Bankrupt Bethlehem Steel Corp. and the United Steelworkers of America are expected to begin talks next week over a new contract, although it is clear the two sides are going into the negotiations with vastly disparate goals.
After a meeting with presidents from locals across the country, the union said yesterday that it is willing to pursue a "wide range of innovations" in the bargaining process in order to save jobs. The Steelworkers are "prepared to look at ways to more efficiently operate our plants, provided that it is done with fewer supervisors, protecting seniority, safely and with Steelworkers."
Robert S. "Steve" Miller Jr., chairman and chief executive officer of Bethlehem, said yesterday that the company is seeking more flexible work rules, compensation that is tied to production goals, and the ability to hire more contract workers for noncore work. He also wants to change the workers' health care plan to include more co-pays and deductions to lower the company's costs. Health care for retirees is at even greater risk of cuts.
Additionally, the company expects the federal Pension Benefit Guaranty Corp. to take over the company's pension plan in the next few months, at which point Bethlehem wants to switch from a defined pension plan -- in which a certain payment is guaranteed -- to a 401(k) plan.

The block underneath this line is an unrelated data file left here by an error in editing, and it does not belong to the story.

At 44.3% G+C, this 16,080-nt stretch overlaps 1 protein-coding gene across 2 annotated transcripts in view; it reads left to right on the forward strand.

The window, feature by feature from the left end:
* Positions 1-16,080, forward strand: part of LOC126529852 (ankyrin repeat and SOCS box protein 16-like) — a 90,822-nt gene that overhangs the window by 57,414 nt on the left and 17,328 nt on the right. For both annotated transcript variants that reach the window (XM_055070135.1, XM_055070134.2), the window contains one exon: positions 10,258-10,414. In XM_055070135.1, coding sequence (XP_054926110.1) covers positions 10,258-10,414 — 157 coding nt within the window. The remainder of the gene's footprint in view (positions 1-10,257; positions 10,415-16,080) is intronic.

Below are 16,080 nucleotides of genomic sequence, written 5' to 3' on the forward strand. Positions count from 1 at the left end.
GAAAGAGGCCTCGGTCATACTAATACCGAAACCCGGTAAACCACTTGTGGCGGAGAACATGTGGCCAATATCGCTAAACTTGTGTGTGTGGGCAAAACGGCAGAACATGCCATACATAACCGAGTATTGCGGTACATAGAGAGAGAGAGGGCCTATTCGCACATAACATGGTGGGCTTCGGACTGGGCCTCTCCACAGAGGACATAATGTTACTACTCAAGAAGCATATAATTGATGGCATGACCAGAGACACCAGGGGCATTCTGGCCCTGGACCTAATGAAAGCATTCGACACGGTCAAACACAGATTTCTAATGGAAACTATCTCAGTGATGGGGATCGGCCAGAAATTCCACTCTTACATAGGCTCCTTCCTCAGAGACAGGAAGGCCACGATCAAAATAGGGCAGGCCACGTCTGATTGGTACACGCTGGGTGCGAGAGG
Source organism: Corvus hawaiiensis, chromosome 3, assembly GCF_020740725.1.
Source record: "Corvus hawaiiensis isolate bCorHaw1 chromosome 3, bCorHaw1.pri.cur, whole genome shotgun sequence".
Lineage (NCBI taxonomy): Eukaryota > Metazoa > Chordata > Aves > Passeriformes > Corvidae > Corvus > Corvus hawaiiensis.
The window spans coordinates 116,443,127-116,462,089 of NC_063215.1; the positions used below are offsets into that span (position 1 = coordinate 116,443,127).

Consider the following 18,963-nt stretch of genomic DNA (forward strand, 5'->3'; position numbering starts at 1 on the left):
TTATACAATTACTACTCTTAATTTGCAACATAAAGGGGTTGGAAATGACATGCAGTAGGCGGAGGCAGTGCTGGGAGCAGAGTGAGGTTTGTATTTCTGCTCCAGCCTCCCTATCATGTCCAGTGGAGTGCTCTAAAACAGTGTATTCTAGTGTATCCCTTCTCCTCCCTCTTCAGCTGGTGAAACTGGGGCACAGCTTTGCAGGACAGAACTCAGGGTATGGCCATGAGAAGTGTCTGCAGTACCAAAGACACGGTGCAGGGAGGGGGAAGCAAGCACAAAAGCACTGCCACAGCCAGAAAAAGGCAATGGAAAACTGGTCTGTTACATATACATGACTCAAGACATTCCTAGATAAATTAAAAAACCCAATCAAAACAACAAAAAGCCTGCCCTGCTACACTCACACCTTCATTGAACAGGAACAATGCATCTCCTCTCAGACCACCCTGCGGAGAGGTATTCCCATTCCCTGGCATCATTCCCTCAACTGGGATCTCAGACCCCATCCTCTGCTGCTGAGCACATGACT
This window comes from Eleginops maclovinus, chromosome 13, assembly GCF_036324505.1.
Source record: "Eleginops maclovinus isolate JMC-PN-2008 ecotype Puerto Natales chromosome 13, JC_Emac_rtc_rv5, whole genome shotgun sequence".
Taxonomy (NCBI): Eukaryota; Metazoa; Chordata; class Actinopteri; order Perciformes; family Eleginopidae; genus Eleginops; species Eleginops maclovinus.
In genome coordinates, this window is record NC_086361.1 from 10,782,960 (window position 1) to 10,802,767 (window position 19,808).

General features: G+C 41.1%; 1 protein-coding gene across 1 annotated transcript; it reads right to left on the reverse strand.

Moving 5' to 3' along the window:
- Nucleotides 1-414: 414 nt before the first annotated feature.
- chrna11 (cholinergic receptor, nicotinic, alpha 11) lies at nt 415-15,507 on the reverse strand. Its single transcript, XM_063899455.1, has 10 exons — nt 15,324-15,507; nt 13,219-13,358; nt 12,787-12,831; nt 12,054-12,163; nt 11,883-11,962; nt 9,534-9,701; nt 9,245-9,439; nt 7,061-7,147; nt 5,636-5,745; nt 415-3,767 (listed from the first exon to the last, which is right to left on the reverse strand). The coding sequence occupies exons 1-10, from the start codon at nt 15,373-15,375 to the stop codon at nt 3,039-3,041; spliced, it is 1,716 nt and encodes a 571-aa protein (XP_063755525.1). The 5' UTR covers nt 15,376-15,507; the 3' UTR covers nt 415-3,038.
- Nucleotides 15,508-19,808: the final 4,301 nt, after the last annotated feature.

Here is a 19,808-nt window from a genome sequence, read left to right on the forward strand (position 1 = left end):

"Change is coming, and I think the union understands that," Miller said.
The changes sought by the company would put Bethlehem's compensation plan more in line with those of minimill operators, such as Nucor Corp., and the former LTV Corp., which recently reopened under new ownership and streamlined benefits.
The Steelworkers said yesterday that they are willing to look at some of the issues put forward by Bethlehem but that a number of changes are off the table. The union said it wants Bethlehem to maintain workers' current benefits and wages, keep its defined pension plan and "provide medical care for existing retirees to the maximum extent possible."
Bethlehem employs about 3,400 at its Sparrows Point plant, and the Baltimore area is home to about 20,000 retired steelworkers. The company filed for Chapter 11 in October with a pension plan that was underfunded by $2 billion and a health care obligation of $3 billion.
"We've never been content to leave our fate in the hands of others," Steelworkers President Leo W. Gerard said in a statement. "Now more than ever, we're stepping forward to provide this industry with the leadership it desperately needs. We just hope the management of these companies has the good sense to cooperate with us in forging these sorts of innovations."